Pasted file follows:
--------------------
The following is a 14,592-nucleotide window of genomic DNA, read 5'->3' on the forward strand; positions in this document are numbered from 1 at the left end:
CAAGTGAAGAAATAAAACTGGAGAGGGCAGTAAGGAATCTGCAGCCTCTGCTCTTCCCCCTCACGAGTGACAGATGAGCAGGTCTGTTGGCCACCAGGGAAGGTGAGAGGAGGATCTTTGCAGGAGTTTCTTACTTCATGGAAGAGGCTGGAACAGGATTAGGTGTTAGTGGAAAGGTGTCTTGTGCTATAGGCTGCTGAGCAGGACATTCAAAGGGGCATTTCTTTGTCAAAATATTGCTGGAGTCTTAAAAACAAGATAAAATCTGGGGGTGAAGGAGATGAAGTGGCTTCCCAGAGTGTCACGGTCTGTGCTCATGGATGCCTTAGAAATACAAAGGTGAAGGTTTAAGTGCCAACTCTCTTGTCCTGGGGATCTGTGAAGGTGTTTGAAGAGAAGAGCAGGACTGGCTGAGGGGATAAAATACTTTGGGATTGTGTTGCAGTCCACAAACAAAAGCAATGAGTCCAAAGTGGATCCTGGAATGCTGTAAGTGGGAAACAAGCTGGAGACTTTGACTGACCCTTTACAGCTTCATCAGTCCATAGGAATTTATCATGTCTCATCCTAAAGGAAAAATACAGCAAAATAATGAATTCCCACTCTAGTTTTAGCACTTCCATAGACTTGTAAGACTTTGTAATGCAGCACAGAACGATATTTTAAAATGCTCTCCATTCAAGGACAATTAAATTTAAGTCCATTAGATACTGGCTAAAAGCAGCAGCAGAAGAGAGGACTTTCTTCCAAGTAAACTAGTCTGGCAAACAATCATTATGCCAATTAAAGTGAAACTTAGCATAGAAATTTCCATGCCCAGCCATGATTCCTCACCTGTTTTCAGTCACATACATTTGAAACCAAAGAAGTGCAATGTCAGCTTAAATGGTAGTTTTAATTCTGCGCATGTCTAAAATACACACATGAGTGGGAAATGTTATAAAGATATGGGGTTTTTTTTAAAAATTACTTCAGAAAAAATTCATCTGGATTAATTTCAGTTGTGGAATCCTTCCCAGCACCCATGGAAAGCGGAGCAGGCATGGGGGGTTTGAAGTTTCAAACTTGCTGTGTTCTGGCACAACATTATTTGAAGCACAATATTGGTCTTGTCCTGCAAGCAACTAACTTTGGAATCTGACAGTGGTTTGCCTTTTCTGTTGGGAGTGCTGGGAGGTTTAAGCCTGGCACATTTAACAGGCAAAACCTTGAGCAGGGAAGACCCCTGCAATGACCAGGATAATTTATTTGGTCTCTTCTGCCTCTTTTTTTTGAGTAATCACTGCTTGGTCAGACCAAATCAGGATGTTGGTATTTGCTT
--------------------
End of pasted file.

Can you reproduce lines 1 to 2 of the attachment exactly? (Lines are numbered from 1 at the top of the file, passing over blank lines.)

The following is a 14,592-nucleotide window of genomic DNA, read 5'->3' on the forward strand; positions in this document are numbered from 1 at the left end:
CAAGTGAAGAAATAAAACTGGAGAGGGCAGTAAGGAATCTGCAGCCTCTGCTCTTCCCCCTCACGAGTGACAGATGAGCAGGTCTGTTGGCCACCAGGGAAGGTGAGAGGAGGATCTTTGCAGGAGTTTCTTACTTCATGGAAGAGGCTGGAACAGGATTAGGTGTTAGTGGAAAGGTGTCTTGTGCTATAGGCTGCTGAGCAGGACATTCAAAGGGGCATTTCTTTGTCAAAATATTGCTGGAGTCTTAAAAACAAGATAAAATCTGGGGGTGAAGGAGATGAAGTGGCTTCCCAGAGTGTCACGGTCTGTGCTCATGGATGCCTTAGAAATACAAAGGTGAAGGTTTAAGTGCCAACTCTCTTGTCCTGGGGATCTGTGAAGGTGTTTGAAGAGAAGAGCAGGACTGGCTGAGGGGATAAAATACTTTGGGATTGTGTTGCAGTCCACAAACAAAAGCAATGAGTCCAAAGTGGATCCTGGAATGCTGTAAGTGGGAAACAAGCTGGAGACTTTGACTGACCCTTTACAGCTTCATCAGTCCATAGGAATTTATCATGTCTCATCCTAAAGGAAAAATACAGCAAAATAATGAATTCCCACTCTAGTTTTAGCACTTCCATAGACTTGTAAGACTTTGTAATGCAGCACAGAACGATATTTTAAAATGCTCTCCATTCAAGGACAATTAAATTTAAGTCCATTAGATACTGGCTAAAAGCAGCAGCAGAAGAGAGGACTTTCTTCCAAGTAAACTAGTCTGGCAAACAATCATTATGCCAATTAAAGTGAAACTTAGCATAGAAATTTCCATGCCCAGCCATGATTCCTCACCTGTTTTCAGTCACATACATTTGAAACCAAAGAAGTGCAATGTCAGCTTAAATGGTAGTTTTAATTCTGCGCATGTCTAAAATACACACATGAGTGGGAAATGTTATAAAGATATGGGGTTTTTTTTAAAAATTACTTCAGAAAAAATTCATCTGGATTAATTTCAGTTGTGGAATCCTTCCCAGCACCCATGGAAAGCGGAGCAGGCATGGGGGGTTTGAAGTTTCAAACTTGCTGTGTTCTGGCACAACATTATTTGAAGCACAATATTGGTCTTGTCCTGCAAGCAACTAACTTTGGAATCTGACAGTGGTTTGCCTTTTCTGTTGGGAGTGCTGGGAGGTTTAAGCCTGGCACATTTAACAGGCAAAACCTTGAGCAGGGAAGACCCCTGCAATGACCAGGATAATTTATTTGGTCTCTTCTGCCTCTTTTTTTTGAGTAATCACTGCTTGGTCAGACCAAATCAGGATGTTGGTATTTGCTT